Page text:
Thank you. Appreciate it.

Operator

Thank you. Our next question comes from Trevor Cranston of JMP Securities.

Trevor Cranston - JMP Securities

Thanks. Just to follow-up a little bit on the comments you made about kind of where returns are on the credit side right now. Can you talk about kind of the returns you are seeing in the agency market, and if you are still favoring 30 years, like you were in the first quarter, given the moving rates so far in 2Q?

Stuart Rothstein

We are still favoring 30 years in that space, and our returns in that space tends to still be, I would say, kind of like low double-digit yields after leverage, and maybe Keith wants to add a couple of points about some bond he likes.

Keith Rosenbloom

Yeah, hey, Keith Rosenbloom here. One thing we look at is, where our yield is after hedging and financing, and currently evaluating the 15-year trade versus the 30 year trade, and given the rates in yields on [net restructures], (inaudible) aren't very attractive at all. We think that, equity financing hedge, anything you could buy in that space with prepaid protection, you are getting out -- coming after yields, roughly 1%. Whereas you are in the 170, 180 area when you look at the same evaluation with a 30 year trade that we have on.

Trevor Cranston - JMP Securities

Okay. And so would it be reasonable to assume if you continue to drift more towards 30 years with the hedge book in terms of the swaps, whole length and in duration also?

Keith Rosenbloom

Yeah, absolutely. As Michael said, we started to increase our exposure to swaptions, most of which restructured, [75 basis points] side of the money. So nearly a convexity hedge against the big moves than if they steepen the run rates. And when you look at what's available in the 30-year sector, it's really limited to coupons, 3% to 4%. So generally speaking, in the backdrop, you are taking on more duration. So in that case, we have moved our allocation in hedging, a little bit deeper in sort of the 10 year swap area, versus where we were at the last year and a half.

Trevor Cranston - JMP Securities

Okay. That's helpful. Then, in terms of kind of moves in prices since quarter end, you commented that agencies have kind of gained back some of what they gave up in the first quarter, can you talk a little bit about what you are seeing in the non-agency markets since the end of the quarter?

Michael A. Commaroto

I think in the non-agency market, the market continues to rally pretty aggressively. There has been a little bit more activity in terms of recent switch. But it just feels like, there continues to be a rush towards people looking for opportunities in that space, pushing unlevered yields lower.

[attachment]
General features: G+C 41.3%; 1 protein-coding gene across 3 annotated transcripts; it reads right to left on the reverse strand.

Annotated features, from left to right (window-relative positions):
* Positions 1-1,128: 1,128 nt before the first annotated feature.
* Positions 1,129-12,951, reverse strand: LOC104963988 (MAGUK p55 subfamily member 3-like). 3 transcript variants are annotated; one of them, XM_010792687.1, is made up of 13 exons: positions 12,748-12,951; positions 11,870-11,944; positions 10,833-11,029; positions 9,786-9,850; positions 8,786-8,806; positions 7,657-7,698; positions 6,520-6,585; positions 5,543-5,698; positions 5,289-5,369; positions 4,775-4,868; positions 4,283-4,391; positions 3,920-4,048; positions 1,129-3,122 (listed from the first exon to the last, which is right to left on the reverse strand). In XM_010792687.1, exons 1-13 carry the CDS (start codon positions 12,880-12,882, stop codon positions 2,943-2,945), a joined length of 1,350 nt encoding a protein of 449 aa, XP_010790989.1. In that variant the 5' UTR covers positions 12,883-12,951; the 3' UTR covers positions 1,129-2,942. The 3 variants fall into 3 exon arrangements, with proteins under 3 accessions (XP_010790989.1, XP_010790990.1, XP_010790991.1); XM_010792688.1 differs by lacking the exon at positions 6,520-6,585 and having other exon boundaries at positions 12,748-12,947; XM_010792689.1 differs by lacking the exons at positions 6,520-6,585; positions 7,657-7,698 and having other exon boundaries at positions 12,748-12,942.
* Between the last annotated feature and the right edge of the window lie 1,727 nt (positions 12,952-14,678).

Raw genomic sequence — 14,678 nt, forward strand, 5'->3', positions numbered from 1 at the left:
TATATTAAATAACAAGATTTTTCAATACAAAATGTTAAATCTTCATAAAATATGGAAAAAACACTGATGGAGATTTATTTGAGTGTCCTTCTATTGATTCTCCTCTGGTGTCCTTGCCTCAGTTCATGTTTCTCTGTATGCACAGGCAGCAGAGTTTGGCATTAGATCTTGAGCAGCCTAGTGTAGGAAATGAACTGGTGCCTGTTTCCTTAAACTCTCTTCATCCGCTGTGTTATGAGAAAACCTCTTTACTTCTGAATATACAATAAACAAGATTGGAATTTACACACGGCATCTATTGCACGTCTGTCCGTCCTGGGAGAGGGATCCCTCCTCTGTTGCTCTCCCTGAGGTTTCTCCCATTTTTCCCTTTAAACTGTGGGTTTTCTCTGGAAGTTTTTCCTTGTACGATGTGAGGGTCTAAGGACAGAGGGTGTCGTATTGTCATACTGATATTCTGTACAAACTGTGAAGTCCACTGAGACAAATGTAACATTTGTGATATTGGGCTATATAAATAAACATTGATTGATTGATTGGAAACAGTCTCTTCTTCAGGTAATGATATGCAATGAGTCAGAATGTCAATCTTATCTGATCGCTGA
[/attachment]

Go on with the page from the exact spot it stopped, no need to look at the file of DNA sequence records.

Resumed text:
Trevor Cranston - JMP Securities

Okay, thanks for the comments.

Michael A. Commaroto

You're welcome. Thank you.

Operator

Thank you. Our next question comes from Rick Shane of JPMorgan.

Richard Shane - JPMorgan

Thanks for taking my question. I just want to follow-up on the last question a little bit. When we look at it, our sort of analysis suggests that, the value of specified pools have basically regained about two-thirds of the loss that you saw during the first quarter. When we look at our NAV on a quarter-over-quarter basis, you basically said look, we think on a mark-to-mark basis, it's up from first quarter levels. Do you think that we are sort of basically back, maybe recovered three quarters of the decline during the first quarter, based on that move, and what you're seeing in the non-agency space as well?

Michael A. Commaroto

Yeah, this is something Keith and I talked about a lot, in terms of price action on specifieds. So Keith, will you give a little bit color on just what we have seen, regarding the bonds we own?

Keith Rosenbloom

I don't want to get that specific in the (inaudible). But just keep in mind, that there are other moving parts, like shape of the curve and how our swaps are doing and how spreads, in absolute terms are doing. But yeah, I think it's fair to say that from where it seems we are trading in specified space, and in the bonds that we own, that it regroups somewhere in the area of two-thirds to three quarters of the premium on a [dollar price] basis.

Richard Shane - JPMorgan

Great. Thank you. I know it's a very specific question. I appreciate you guys addressing it. Thank you.

Keith Rosenbloom

You're welcome.

Operator

Thank you. [Operator Instructions]. At this time, there are no further questions.

Michael A. Commaroto

Okay. Thank you ladies and gentlemen for participating in our call. We look forward to speaking to you next quarter. Thank you.

Operator

Thank you, participants. This concludes today's conference call. You may now disconnect.